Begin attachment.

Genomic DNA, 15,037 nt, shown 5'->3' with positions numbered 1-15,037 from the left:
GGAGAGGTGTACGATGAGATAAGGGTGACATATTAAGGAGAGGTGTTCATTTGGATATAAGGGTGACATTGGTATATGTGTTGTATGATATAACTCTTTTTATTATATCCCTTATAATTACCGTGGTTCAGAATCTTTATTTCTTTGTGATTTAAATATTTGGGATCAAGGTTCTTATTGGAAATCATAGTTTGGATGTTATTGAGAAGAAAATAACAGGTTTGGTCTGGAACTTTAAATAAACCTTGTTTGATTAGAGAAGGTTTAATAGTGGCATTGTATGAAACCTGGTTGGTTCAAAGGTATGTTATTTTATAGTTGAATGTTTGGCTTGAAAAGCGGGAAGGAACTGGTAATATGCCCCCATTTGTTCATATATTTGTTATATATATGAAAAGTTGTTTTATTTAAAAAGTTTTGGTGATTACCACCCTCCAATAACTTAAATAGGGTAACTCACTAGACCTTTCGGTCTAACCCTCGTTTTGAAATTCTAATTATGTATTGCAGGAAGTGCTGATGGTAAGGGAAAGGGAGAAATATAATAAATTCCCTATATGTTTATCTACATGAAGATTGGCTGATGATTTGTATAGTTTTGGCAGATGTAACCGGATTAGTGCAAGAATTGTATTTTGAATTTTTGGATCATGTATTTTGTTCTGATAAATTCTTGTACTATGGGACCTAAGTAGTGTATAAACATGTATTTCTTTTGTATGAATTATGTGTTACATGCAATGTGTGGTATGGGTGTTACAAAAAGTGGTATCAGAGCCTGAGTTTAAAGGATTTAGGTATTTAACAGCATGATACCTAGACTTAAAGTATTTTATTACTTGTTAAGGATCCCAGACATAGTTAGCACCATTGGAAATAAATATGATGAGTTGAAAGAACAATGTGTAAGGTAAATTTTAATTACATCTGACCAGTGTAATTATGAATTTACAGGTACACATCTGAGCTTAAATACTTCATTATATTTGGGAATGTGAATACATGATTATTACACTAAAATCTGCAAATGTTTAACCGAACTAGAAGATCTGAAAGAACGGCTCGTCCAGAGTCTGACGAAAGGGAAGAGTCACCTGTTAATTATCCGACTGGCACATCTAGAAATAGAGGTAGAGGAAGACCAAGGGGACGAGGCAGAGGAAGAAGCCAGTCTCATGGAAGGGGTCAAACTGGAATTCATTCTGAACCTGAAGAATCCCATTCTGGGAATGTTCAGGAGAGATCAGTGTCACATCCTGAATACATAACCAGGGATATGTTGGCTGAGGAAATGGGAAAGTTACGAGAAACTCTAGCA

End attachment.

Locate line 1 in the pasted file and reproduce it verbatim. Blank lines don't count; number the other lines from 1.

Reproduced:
Genomic DNA, 15,037 nt, shown 5'->3' with positions numbered 1-15,037 from the left: